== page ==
• Is The Man from U.N.C.L.E. really bound for a big-screen treatment? Find out more about the possibilities here, here, and here.
• New in Beat to a Pulp: “Doggy Day Care,” by Richard Prosch.
• Recent Rap Sheet contributor Ed Lin submits his new novel, Snakes Can’t Run (Minotaur Books), to Marshal Zeringue’s Page 69 Test. The results are here.
• To help inaugurate a new feature in his blog (“I plan to interview editors and agents as well as writers on the use of spirit of place in fiction, thus providing input from all sides of publishing”), J. Sydney Jones talks with Peter Joseph, an editor at St. Martin’s Press who, among other things, “acquires mysteries and thrillers under the Thomas Dunne Books/St. Martin’s Minotaur imprint.”
• Online polls are notoriously unscientific, and blogger Jen Forbus’ “World’s Favorite Detective” competition is no exception. The idea was OK, and Forbus did a remarkable job of organizing the whole thing. But the idea that Michael Connelly’s LAPD detective, Harry Bosch, should have walked away the winner is pretty disappointing. Bosch is an interesting character, but there’s no way in hell he merits top honors over such other literary heavyweights as Philip Marlowe, Sherlock Holmes, Sam Spade, Lew Archer, and Spenser.
• The English Riviera Festival of Crime and Thriller Writing begins this coming Tuesday, April 20. A full schedule of events can be found here. (Hat tip to In Reference to Murder.)
• The crime-fiction e-zine Plots With Guns is putting out a call for submissions to its upcoming “New Slashers” edition. Explains editor Anthony Neil Smith:
For our October issue of Plots With Guns, we want horror. We want the sort of shit-your-pants horror that comes not like a sudden shock on the screen, but the kind that makes you increasingly nervous for hours and days after reading it. And we want the kind of nostalgia-bending fiction that reminds us of all those movies from the ’80s where the slutty people died first.• In addition to the previously mentioned flash-fiction challenge posed by Patti Abbott and Gerald So (deadline May 1), there’s also a new short-story contest being organized by writer Jason Duke. Submissions should run 2,000-3,500 words in length and be submitted by mid-May. The winner and runner-up will be published in Crimefactory. Full contest details are available here.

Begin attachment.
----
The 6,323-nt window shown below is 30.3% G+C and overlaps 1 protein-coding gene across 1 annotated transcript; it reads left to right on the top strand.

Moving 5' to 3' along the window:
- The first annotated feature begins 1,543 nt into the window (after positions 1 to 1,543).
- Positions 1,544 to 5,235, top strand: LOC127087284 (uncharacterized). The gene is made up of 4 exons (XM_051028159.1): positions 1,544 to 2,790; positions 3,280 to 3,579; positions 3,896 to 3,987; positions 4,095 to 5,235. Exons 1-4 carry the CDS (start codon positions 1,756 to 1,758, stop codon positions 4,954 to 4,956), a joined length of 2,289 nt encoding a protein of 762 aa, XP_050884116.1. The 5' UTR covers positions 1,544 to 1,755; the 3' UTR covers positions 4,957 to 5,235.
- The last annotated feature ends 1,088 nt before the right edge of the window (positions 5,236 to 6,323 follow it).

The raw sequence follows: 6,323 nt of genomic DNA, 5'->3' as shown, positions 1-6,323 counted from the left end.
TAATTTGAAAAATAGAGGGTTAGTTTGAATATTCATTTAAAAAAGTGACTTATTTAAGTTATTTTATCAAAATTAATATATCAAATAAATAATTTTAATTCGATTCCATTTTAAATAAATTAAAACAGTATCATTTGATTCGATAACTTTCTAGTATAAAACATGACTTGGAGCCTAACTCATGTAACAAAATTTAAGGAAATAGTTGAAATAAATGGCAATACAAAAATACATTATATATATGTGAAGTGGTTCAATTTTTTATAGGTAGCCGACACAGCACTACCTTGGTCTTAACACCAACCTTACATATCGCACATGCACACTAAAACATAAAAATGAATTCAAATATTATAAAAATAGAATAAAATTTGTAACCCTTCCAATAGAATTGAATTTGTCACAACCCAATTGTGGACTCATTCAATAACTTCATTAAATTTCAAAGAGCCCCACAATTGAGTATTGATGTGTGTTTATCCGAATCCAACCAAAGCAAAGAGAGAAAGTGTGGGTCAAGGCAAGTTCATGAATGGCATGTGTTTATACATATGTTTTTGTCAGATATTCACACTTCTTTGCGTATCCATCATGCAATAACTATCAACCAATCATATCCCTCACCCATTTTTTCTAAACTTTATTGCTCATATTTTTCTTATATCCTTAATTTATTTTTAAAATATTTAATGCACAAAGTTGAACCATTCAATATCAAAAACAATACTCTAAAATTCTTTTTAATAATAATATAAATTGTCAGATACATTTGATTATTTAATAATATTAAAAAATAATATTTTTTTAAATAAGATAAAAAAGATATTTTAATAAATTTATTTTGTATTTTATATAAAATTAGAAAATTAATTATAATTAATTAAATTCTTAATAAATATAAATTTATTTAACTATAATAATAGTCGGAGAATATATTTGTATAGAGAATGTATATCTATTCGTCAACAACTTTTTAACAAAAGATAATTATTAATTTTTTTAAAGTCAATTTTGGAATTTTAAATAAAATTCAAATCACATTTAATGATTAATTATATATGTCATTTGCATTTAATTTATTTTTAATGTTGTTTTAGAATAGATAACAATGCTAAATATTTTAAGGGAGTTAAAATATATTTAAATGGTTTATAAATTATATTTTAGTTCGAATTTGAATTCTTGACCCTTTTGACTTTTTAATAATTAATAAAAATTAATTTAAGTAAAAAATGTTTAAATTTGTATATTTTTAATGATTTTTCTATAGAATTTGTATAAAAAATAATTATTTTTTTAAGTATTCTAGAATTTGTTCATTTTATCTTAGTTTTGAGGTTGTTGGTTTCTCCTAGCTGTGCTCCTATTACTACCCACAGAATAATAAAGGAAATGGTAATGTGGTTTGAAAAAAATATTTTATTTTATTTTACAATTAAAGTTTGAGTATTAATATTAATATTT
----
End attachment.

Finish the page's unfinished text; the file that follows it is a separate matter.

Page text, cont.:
Yep, we want some new slashers.
Make up a slasher and put him or her in a story that will make my balls shrivel up. It can be an origin story, or a “sequel,” or anything in-between. As long as this is a completely new made-up slasher that will freak us the hell out.
And the story has to have a gun in it.
Our typical “contemporary setting” restriction is out the window for this one as well. It can be a slasher from any age, past, present, or future.
We’d like ’em under 5K, please. Deadline will be early September. Issue will be posted in mid October.
• Chad Rohrbacher is hosting yet another flash-fiction challenge, this one built around 1,500-word crime or superhero yarns. But the deadline for entering is tomorrow, with finished copy due in a week.
• Morons with microphones: stupidest statement of the week.
• Could Southland be cancelled--again?
• If you haven’t already noticed, Scottish novelist Ian Parnham has been blogging about each new episode of the third and final season of Ashes to Ashes, the British sequel to Life on Mars. Series 3 of Ashes to Ashes debuted on April 2.
• The latest edition of Mystery Readers Journal, and the first one to be published in 2010, focuses on mystery fiction set on the African continent. More about that here.
• Must ... have ... this ... book!
• Actor, author, and blogger Gary M. Dobbs muses on the incorporation of the notorious Jack the Ripper into modern crime fiction, in advance of the publication of his e-book, A Policeman’s Lot.
• Paul D. Brazill is writing is serial tale, “Warsaw Moon,” for the Web-based literary journal Disenthralled. You can read Part I here; Part II is to be found here.
• I, for one, would love to see this movie again.
• Not long ago, I acquired a DVD copy of the TV pilot film Genesis II, a Gene Roddenberry production that I hadn’t seen since it’s original broadcast in 1973. (Not surprisingly, my memories of that film made it somewhat better than I thought it was the second time around.) So I was interested to see blogger Randy Johnson writing about both Genesis II and Roddenberry’s second, related science-fiction pilot, Planet Earth (1974). But now, I have this strong urge to buy both pictures. Dammit!
• And here’s a rare clip from the unsold 1997 pilot for a Hawaii Five-O remake, starring Gary Busey and Russell Wong.